Amazon taps Cary author for 'breakthrough' project

akenney@newsobserver.comJune 21, 2013 

Cheryl Walniuk, pen name Rysa Walker, beat out about 10,000 other contestants in an Amazon contest.

ANDREW KENNEY — akenney@newsobserver.com Buy Photo

— Amazon wants to be more than an online store – it wants to create and publish some of the content it sells. So the multi-billion dollar corporation has put its might each year into a search for a great undiscovered novelist, screening some 10,000 manuscripts for a new star who will draw attention to the company’s expanding creative efforts.

This year, they found a Cary resident. The grand prize winner of the 2013 Amazon Breakthrough Novel Award lives on a cul-de-sac in a typical suburban neighborhood. At 50, Cheryl Walniuk, pen name Rysa Walker, is a first-time novelist, a teacher and a mother of three.

She already has secured a $50,000 advance and a contract with Amazon’s new publishing arm. That’s reward enough, says Walniuk, for a woman who grew up with her books and her cattle on a Florida ranch. But there’s that other alluring possibility, too – that maybe “Timebound” will be the next young-adult novel to sneak into briefcases and backpacks.

Publishers Weekly was not the first reviewer to draw a connection between Kate, the time-traveling heroine of “Timebound,” and the now-omnipresent character Katniss Everdeen of “The Hunger Games.”

“I’m beginning to think a little bit more about it,” Walniuk said. “People are interviewing me, and of course, there’s my sister. She’s saying it’s going to be the next ‘Hunger Games,’ and there’s going to be a movie ... and she’s been right so far, so I’m starting to get a little nervous.”

The attention’s pouring on quickly now, but “Timebound” was a decade’s work. Walniuk is a night owl, but she writes at midday, between the kids’ school hours and her own work at the U.S. Agency for International Development and, later, as an online lecturer at the University of Maryland.

“Timebound” is a century-hopping story, following Kate as she tries to restore the reality she knew by traveling to the Chicago “World’s Fair” of 1893, also known as the Columbian Exposition.

The novel’s a far cry from Walniuk’s last manuscript – a grad-school dissertation on women’s suffrage – but the author drew on the same research expertise as she blended timelines. It also echoes the countless quick-reading books that shaped her own childhood reading, from Steven King to the romance of Barbara Cartland and the Westerns of Louis L’Amour.The project sprang from a simple love of the act of writing, but the possibility of publication sank in as Walniuk neared completion last year. So she began to pitch the book.

Like so many unread pages, it landed with a thud before hit-hungry agents.

“As soon as they heard I’d (previously) written something academic, the doors slammed. I think they were expecting regression analysis or something,” the author recalled.

Spurned, she turned to self-publishing. It’s a dead-end for many aspiring authors, but Walniuk managed to place her novel in front of some of the voracious reading communities that have formed around sites like Goodreads and Amazon.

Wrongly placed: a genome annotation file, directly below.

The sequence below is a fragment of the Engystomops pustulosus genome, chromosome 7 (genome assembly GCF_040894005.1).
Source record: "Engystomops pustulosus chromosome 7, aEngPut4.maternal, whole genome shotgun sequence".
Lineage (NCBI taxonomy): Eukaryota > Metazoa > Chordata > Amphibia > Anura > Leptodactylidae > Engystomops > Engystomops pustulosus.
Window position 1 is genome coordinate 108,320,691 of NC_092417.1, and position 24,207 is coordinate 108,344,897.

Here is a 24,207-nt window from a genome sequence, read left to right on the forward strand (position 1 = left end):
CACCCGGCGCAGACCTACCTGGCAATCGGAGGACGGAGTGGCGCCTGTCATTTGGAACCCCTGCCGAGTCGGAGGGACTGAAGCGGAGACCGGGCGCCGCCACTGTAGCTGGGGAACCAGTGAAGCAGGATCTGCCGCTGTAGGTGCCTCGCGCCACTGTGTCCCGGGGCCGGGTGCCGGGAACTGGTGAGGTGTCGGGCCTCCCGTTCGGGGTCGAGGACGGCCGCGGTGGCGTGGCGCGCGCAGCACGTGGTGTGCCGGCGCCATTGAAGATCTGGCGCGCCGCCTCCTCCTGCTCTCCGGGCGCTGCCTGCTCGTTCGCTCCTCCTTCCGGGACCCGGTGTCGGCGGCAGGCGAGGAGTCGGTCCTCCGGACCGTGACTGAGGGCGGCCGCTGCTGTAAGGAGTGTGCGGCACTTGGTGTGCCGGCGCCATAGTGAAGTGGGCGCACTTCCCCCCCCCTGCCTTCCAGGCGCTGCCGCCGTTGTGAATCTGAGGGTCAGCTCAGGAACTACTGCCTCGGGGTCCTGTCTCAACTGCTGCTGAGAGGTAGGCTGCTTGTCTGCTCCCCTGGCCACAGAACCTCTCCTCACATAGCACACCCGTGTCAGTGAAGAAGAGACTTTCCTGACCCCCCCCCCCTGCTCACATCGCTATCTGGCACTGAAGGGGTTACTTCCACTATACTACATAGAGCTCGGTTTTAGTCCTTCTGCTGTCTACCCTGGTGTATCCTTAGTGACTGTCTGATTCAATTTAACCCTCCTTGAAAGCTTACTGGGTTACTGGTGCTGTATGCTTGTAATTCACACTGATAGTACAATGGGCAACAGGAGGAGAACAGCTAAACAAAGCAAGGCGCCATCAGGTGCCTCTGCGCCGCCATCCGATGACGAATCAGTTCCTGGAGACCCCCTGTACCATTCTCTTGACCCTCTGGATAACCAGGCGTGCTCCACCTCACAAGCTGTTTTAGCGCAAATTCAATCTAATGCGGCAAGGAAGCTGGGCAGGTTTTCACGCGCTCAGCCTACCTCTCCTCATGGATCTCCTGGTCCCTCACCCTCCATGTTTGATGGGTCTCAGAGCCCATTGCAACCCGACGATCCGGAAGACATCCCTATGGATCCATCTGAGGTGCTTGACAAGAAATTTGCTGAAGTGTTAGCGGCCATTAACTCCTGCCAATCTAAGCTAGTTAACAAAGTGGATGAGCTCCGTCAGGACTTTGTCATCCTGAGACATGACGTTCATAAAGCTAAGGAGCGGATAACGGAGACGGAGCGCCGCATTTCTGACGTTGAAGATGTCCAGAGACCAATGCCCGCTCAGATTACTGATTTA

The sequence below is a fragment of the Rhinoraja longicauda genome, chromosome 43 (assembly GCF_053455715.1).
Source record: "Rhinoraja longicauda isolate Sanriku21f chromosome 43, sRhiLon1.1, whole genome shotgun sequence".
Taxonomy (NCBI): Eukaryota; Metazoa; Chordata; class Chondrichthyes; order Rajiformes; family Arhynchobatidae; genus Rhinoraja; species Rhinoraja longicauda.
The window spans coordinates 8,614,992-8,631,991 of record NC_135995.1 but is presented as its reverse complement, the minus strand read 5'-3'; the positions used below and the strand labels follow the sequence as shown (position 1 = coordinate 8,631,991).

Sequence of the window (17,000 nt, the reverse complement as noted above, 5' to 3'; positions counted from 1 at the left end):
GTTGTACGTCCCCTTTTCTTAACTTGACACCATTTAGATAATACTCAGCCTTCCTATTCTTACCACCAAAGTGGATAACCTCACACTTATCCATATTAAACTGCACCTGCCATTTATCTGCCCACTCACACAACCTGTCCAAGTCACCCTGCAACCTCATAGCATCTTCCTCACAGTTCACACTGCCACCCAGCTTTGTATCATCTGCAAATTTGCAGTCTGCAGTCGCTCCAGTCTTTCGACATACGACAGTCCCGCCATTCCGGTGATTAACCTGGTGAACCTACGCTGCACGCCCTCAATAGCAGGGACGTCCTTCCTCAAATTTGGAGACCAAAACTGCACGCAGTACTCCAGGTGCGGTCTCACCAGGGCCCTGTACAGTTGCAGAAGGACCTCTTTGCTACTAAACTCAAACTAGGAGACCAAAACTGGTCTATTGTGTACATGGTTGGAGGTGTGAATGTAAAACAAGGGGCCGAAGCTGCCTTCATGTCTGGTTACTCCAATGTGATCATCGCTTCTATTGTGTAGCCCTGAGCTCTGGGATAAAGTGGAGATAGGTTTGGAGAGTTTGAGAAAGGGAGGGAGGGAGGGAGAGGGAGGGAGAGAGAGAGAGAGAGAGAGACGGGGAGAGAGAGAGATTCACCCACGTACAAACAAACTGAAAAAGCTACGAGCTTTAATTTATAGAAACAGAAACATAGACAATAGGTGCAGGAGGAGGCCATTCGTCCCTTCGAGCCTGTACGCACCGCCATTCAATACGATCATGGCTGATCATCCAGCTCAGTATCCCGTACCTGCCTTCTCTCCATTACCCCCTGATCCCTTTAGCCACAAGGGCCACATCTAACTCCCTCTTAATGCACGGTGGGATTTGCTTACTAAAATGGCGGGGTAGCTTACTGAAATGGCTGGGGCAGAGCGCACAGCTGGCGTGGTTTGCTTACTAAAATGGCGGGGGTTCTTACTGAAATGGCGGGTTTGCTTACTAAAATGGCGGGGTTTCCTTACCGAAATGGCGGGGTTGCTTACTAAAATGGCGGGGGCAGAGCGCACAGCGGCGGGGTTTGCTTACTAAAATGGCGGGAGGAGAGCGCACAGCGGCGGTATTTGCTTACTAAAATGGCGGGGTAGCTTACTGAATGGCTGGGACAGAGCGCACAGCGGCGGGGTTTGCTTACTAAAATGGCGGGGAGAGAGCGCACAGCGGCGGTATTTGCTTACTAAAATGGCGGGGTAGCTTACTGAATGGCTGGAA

Word of mouth works

There was the British blogger who spread the word to his legions of friends, and the group of New Zealand teenagers who fell for the book. Walniuk stoked the fire by sending out copies of her printed run of 75 for review by influential amateurs, and she offered the e-book for free at times.

She sold a few hundred copies, and she managed to give away 6,000, racking up about 1,500 reviews on Goodreads. This kind of spread would be unattainable just a few years ago for an unpublished author, and it proved essential in the Amazon contest.

Walniuk’s submission first survived the brutal first-round winnowing, which sliced away about 8,000 of the manuscripts in February. Then it was among the 500, and the 25, and then the five finalists selected by Amazon Publishing’s editors. From there, it went to a week of online voting – Walniuk’s speciality.

“I come from a long line of Southern politicians. If they know nothing else, they know how to get out the vote,” she said. “Once they knew there was an election involved – oh my goodness. My mom was pulling out email lists. My sister-in-law sent it to everybody she’s ever had contact with.”

The big announcement came last Saturday night at a ceremony in Seattle. Amazon also will award money and contracts to four other contestants. Together, they’re the sixth group of winners since 2008.

Past winners have found success and continue to publish – but none have become blockbusters. Gregory Hill, a 2011 winner, doubts he’ll become a full-time author. But his book, “East of Denver,” has sold well enough to justify his advance, and put him on a better track, he said.

“Now I’m confident that my next book will get published,” said the self-effacing author. “Before, you’re anonymous, you’re a nobody. Now, I can put this on my resume and say, ‘Look at me, I did something.’ ”

In previous years, Amazon has contracted out publication to other companies. This year, Amazon will print the books itself, testing its new model. And that vested interest, Walniuk hopes, will put her book in plenty of hands and Kindles this October.

The sequels, of course, are in the works.

Kenney: 919-460-2608 or twitter.com/KenneyOnCary

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